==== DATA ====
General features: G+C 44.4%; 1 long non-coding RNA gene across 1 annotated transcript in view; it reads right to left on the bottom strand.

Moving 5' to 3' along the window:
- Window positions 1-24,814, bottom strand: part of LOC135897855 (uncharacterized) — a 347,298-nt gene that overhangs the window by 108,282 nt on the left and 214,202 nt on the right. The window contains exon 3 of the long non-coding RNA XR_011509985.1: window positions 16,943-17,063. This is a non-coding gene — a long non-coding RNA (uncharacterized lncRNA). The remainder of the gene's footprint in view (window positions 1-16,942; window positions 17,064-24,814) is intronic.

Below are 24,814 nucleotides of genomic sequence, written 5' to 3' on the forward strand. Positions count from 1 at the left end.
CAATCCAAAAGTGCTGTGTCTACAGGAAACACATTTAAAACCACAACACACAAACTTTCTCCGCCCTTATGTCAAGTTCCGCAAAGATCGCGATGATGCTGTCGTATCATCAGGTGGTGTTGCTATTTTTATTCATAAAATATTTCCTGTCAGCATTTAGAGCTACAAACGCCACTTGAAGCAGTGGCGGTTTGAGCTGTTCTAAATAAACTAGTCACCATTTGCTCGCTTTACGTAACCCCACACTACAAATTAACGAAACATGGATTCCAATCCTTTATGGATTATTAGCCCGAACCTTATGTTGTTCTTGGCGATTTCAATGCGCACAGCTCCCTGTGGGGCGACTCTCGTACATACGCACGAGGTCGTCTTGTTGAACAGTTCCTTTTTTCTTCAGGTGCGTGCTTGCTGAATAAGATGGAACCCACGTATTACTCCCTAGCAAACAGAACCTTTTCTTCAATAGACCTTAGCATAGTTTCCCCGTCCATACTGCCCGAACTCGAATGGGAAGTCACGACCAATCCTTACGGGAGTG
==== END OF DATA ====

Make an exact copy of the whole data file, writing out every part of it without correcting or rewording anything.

General features: G+C 44.4%; 1 long non-coding RNA gene across 1 annotated transcript in view; it reads right to left on the bottom strand.

Moving 5' to 3' along the window:
- Window positions 1-24,814, bottom strand: part of LOC135897855 (uncharacterized) — a 347,298-nt gene that overhangs the window by 108,282 nt on the left and 214,202 nt on the right. The window contains exon 3 of the long non-coding RNA XR_011509985.1: window positions 16,943-17,063. This is a non-coding gene — a long non-coding RNA (uncharacterized lncRNA). The remainder of the gene's footprint in view (window positions 1-16,942; window positions 17,064-24,814) is intronic.

Below are 24,814 nucleotides of genomic sequence, written 5' to 3' on the forward strand. Positions count from 1 at the left end.
CAATCCAAAAGTGCTGTGTCTACAGGAAACACATTTAAAACCACAACACACAAACTTTCTCCGCCCTTATGTCAAGTTCCGCAAAGATCGCGATGATGCTGTCGTATCATCAGGTGGTGTTGCTATTTTTATTCATAAAATATTTCCTGTCAGCATTTAGAGCTACAAACGCCACTTGAAGCAGTGGCGGTTTGAGCTGTTCTAAATAAACTAGTCACCATTTGCTCGCTTTACGTAACCCCACACTACAAATTAACGAAACATGGATTCCAATCCTTTATGGATTATTAGCCCGAACCTTATGTTGTTCTTGGCGATTTCAATGCGCACAGCTCCCTGTGGGGCGACTCTCGTACATACGCACGAGGTCGTCTTGTTGAACAGTTCCTTTTTTCTTCAGGTGCGTGCTTGCTGAATAAGATGGAACCCACGTATTACTCCCTAGCAAACAGAACCTTTTCTTCAATAGACCTTAGCATAGTTTCCCCGTCCATACTGCCCGAACTCGAATGGGAAGTCACGACCAATCCTTACGGGAGTG